What are the Different Types of Circuit Training Workouts?

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  • Written By: B. Miller
  • Edited By: Andrew Jones
  • Last Modified Date: 25 January 2020
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Circuit training is a type of exercise program where one does a series of timed exercises at a fairly rapid pace, with a brief period of rest in between each exercise. Circuit training workouts may target the entire body or just one specific area, such as the arms, legs, or chest. In addition, circuit training workouts may focus on strength training, aerobics, or a combination of the two; the possibilities are virtually limitless. In general, there are four types of circuit training workouts, and these include a timed circuit, a competition circuit, a repetition circuit, and a sport specific/running circuit.

Each of these types of circuit training workouts can be effective and serve a different purpose depending on one's existing level of physical fitness. All of these circuit types can last as long as the exerciser chooses, but it is necessary to determine the full amount of time first. The first type of circuit training workout, a timed circuit, is the most basic. In this type, one simply sets time limits for periods of exercise and rest. For instance, one might exercise for 30 seconds, followed by a 30 second rest period, then switch to a different exercise for 30 seconds, followed by another rest period.


The second type of circuit training workout is a competition circuit. In this type of workout, the circuits are timed, but the exerciser pushes himself or herself to achieve as many repetitions as possible. For instance, if one chooses to do push-ups for 30 seconds, followed by 30 seconds of rest, as in the timed circuit, he might first see how many push-ups he can do in 30 seconds. He will then try to improve that number every time he does circuit training. The first day he might do ten push-ups; the second day, 11 or 12, and so on.

In a repetition circuit, which is a less common type of circuit training method, the periods of exercise are not timed, but are instead counted by repetitions. Once again, using the push-up example, one might decide to do 20 push-ups, followed by 30 seconds of rest. This is somewhat less common because speed is often one of the main goals of circuit training, and a repetition circuit can be fairly slow.

Finally, a sport specific or running circuit also consists of timed moves that are specific to one's chosen sport. For instance, one might choose to dribble a basketball for 30 seconds. Instead of periods of rest, however, the exerciser will run in between exercises. The distance is usually fairly short, between 100 and 400 meters (109 to 437 yards) depending on speed. Circuit training workouts are an excellent way to improve overall fitness, and may be fully customized and planned for each individual's needs and preferences.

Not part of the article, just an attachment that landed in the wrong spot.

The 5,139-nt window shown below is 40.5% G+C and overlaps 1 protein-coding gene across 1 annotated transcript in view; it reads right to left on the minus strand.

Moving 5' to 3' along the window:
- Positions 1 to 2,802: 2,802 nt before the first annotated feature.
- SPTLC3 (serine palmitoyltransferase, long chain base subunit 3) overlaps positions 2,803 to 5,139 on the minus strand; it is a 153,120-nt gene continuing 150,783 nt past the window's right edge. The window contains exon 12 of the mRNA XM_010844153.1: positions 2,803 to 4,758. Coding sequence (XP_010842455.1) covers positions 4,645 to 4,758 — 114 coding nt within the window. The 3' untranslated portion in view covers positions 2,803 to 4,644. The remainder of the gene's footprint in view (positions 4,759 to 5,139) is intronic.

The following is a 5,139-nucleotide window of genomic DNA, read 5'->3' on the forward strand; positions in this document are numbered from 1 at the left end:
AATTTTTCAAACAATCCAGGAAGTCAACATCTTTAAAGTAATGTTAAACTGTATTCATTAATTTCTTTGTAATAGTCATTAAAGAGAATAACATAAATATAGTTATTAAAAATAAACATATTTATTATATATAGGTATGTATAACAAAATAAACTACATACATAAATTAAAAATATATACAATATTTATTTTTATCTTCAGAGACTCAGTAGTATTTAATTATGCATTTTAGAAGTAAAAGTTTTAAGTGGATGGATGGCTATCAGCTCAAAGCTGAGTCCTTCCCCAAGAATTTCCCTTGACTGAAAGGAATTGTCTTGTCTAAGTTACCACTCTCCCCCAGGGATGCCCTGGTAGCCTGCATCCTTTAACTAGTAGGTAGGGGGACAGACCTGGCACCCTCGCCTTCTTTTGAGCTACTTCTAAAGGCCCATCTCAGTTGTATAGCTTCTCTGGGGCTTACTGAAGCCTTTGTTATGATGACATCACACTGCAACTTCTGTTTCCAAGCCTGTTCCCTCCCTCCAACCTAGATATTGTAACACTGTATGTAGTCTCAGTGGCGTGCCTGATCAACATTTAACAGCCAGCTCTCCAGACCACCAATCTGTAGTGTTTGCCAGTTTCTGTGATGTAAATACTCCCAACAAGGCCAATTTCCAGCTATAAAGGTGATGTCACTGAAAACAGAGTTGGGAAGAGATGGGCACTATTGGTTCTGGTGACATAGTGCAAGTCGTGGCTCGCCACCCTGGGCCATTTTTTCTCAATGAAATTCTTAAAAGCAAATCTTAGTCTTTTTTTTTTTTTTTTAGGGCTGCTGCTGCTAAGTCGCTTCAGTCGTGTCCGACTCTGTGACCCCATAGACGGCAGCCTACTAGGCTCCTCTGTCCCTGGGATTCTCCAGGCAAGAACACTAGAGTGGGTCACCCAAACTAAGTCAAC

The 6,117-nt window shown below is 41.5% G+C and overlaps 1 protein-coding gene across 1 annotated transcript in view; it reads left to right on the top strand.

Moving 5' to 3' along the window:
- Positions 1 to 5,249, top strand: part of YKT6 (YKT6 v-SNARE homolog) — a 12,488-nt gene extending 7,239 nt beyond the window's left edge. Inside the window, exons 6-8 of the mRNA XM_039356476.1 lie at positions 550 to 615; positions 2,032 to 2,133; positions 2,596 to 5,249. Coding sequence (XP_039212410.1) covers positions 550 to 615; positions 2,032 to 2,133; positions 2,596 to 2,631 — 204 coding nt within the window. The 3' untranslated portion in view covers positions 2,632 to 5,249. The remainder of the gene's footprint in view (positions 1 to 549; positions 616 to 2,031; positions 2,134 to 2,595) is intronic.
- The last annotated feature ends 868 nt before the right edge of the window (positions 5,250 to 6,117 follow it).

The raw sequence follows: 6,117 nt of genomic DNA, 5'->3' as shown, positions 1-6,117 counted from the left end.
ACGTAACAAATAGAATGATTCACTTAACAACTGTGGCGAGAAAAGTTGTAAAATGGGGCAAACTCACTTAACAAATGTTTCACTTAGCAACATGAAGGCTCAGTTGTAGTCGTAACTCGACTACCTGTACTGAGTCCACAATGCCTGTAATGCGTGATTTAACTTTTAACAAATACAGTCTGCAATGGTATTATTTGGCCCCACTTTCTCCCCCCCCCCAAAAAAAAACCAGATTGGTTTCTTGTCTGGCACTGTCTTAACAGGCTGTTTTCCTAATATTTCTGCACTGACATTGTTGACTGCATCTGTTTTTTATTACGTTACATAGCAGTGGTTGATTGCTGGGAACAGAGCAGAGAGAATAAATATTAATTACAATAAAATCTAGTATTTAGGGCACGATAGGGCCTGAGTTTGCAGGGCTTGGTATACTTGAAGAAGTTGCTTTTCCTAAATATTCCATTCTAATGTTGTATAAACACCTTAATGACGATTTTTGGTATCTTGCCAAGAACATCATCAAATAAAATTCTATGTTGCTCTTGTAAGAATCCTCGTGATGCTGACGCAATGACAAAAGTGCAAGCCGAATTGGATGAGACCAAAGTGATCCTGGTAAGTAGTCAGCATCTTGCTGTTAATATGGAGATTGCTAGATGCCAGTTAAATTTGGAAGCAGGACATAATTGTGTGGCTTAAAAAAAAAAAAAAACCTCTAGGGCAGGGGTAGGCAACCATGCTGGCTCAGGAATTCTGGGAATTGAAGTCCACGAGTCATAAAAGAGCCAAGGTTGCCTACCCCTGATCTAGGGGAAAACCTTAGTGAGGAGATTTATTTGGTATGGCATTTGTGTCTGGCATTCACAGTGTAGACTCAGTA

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Post 3

@KoiwiGal - I like doing the circuit at the gym in order to get some privacy to be honest. If I was doing something similar outside I feel like I'd draw attention and that's the last thing I'd want. But if you're just anonymously doing it in a gym where everyone else is doing essentially the same thing, you're just another face in the crowd.

Post 2

Well, you could just plan out your own circuit if you really want one in the outdoors. Use stairs to run up and down (although down isn't that good for you if you're doing it too much) and benches to do stretches and so forth. Most of the time the exercises provided by those stations aren't going to be that much harder to just do as body weight exercises, like push-ups and lunges anyway.

Circuit training workouts are really good for you so I wouldn't wait until I had the perfect opportunity to do one. I'd just do some research online about what kinds of exercises are suitable and then just do it on my own.

Or you can join a group at a gym, depending on whether you prefer company as motivation or not.

Post 1

I really love it when a park or public garden has an exercise circuit incorporated into it. They are usually fairly low tech, and sometimes nothing more than a few poles in the ground with a plaque explaining their use, but it's such a positive gesture to build something like that free for people to use for circuit training.

We had one near my house when I was a kid and I would use it all the time, although I didn't usually run in between the stations the way you're supposed to. If I had one near my house now I would probably use it.

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